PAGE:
You may have noticed that this blog is not a rich source of celebrity gossip. There are a couple of reasons for that: one is that there are approximately four million other blogs that will update you if your favorite singer is feeling a little gassy. They all scoop me on that sort of news. Another is that I no longer understand the rules; I don’t know what one has to have done to achieve celebrity status. What is the benchmark for fame?
Sold-out concerts around the country used to be a reliable indicator, or a best-selling novel, or political prominence, or a featured role in a hit movie. Having accomplished something no longer seems to be a requirement, however. People now become famous just because some other people say they are, apparently.
I’d be willing to bet that if you queried fifty citizens at random, a much higher percentage would recognize the name Paris Hilton than Ban Ki-moon. That might even be the case if you conducted the survey in the lobby of the United Nations building. Of course, if the next question was, “And Paris Hilton is famous for — ?”, you’d probably get a lot of blank stares.
I don’t mean to pick on her; for all I know Paris is a lovely person, and I certainly admire the city in France that was named after her. But you see my point, I hope. Who are all these “stars” on Dancing With The Stars? Some once achieved a measure of fame, but many are less well-known than their professional dance partners have become. Why is every performer in so-called adult films referred to as a porn star — are there no porn character actors?
My skepticism about celebrity standards began when my wife started being mistakenly “recognized”. I should mention that she does not engage in any typical celebrity behavior: she has never done drugs, never uttered a racial slur, never tried to punch a cop. On the other hand, Sally has sung in Carnegie Hall and at a number of weddings. Her most notable television appearance was as a contestant in the milk-chugging Red Light! Green Light! competition on the Engineer Bill Show when she was ten. Somehow it seems unlikely that any of those accomplishments merit the attention she gets from strangers.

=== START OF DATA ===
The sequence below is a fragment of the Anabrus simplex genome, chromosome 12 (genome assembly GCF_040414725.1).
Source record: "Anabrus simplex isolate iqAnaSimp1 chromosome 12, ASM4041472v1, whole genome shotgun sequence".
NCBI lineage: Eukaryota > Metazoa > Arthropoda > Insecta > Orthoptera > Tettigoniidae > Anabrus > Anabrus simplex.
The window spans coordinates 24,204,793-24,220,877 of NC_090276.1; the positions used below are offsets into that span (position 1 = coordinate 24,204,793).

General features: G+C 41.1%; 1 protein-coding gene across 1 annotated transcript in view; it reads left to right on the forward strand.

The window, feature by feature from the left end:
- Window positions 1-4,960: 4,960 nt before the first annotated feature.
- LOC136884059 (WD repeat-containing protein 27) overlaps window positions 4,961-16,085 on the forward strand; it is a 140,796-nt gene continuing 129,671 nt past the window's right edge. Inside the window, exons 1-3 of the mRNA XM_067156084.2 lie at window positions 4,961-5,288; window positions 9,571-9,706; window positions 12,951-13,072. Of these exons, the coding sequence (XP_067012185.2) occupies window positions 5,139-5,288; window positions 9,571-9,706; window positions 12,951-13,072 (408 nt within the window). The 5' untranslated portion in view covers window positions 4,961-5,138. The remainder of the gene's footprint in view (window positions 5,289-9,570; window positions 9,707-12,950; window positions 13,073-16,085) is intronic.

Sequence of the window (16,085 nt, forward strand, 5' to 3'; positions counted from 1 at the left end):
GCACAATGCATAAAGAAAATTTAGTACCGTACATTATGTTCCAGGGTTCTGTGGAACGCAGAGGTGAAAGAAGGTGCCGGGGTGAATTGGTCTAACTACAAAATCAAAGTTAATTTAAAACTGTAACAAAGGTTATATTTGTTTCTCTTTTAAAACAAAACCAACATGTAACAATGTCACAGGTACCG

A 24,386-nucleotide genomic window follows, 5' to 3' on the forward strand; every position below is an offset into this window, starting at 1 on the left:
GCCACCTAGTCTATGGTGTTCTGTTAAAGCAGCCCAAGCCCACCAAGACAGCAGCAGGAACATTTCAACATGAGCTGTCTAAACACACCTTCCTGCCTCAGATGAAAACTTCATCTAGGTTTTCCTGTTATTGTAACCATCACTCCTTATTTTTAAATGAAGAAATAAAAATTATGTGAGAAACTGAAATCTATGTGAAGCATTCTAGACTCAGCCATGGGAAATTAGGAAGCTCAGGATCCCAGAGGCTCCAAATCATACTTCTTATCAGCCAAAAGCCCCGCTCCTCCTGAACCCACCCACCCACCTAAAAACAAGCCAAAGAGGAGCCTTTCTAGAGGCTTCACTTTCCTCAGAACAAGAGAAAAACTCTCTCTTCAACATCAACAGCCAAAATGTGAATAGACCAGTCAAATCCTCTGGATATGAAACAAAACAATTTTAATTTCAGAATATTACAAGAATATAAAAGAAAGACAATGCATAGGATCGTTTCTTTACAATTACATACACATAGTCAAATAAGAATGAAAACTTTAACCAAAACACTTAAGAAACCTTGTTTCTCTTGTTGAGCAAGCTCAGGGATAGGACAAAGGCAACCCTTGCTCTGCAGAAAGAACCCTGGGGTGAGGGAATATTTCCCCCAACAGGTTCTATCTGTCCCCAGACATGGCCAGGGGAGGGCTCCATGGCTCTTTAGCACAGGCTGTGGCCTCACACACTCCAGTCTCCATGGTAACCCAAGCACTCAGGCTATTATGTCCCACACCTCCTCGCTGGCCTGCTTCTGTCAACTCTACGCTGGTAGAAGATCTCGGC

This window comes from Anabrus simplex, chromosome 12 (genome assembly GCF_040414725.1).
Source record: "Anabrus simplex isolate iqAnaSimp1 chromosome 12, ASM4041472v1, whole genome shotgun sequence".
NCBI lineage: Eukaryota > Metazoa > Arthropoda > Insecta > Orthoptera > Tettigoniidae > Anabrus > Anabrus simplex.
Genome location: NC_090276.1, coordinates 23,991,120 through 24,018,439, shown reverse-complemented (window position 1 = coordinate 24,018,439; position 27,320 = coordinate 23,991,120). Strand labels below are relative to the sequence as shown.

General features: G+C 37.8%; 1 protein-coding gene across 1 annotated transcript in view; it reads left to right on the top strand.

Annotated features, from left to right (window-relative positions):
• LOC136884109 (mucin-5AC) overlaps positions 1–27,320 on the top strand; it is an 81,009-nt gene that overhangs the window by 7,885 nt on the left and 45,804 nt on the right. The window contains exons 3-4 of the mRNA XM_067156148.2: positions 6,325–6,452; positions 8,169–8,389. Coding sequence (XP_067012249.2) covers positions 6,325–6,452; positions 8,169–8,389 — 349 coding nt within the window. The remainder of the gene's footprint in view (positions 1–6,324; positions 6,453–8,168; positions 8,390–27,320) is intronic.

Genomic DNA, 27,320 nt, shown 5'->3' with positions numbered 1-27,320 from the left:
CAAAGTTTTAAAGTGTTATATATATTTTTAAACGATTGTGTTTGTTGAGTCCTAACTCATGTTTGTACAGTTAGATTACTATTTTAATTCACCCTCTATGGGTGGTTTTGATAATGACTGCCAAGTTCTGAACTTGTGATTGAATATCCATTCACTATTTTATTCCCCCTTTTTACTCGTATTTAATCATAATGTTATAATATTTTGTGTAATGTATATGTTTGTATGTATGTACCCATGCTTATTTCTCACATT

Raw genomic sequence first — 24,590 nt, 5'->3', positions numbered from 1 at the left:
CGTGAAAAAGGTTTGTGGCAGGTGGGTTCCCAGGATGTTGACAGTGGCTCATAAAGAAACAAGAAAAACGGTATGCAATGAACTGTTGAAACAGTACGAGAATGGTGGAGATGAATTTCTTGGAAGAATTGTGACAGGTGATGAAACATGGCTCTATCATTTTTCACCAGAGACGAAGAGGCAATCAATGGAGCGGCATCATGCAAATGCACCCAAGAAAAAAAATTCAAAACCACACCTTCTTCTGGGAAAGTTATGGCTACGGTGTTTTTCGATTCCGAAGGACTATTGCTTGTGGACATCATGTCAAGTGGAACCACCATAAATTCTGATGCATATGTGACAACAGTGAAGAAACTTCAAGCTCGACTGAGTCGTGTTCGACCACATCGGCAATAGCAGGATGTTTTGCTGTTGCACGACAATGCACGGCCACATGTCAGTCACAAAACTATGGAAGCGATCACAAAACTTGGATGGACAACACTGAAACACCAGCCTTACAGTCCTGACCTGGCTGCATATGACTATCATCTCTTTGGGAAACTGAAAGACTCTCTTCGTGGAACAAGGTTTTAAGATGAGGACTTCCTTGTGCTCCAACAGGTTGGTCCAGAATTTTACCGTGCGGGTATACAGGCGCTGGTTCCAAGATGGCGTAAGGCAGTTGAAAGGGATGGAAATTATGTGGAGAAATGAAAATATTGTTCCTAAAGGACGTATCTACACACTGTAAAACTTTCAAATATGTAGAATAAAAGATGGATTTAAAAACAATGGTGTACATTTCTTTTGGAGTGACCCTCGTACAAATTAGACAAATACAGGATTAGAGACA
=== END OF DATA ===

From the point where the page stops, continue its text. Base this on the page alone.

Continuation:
It has happened on a number of occasions: in restaurants, airports, and tourist attractions people notice her, pointing her out to each other. Sometimes they’ll sidle over to have their picture taken with her. One time a grinning man came up and asked, “Are you who I think you are?” Sally smiled graciously and replied, “Yes, I am.” (She kept moving, not giving him the chance to ask for her autograph.)
In Istanbul a number of years ago, we were in an ancient basilica called Hagia Sophia. A large group of local schoolchildren was on a field trip there, and it didn’t take long before they spotted Sally. They rushed over, surrounding us and chattering excitedly in Turkish. One boy shouted something that caused our guide to laugh. I asked Gönül what the kid had said, and she translated, “I’m your biggest fan!” A few of the children wanted to have their picture taken with Sally; I obliged them (see photo).
In hindsight, I regret not having our guide ask the kids who they thought Sally was, but then, why spoil their brush with a “star”? After all, it seems that if enough people want to believe you’re a celebrity — you are. Perhaps I should contact the casting director at Dancing With The Stars and let them know that Sally is available.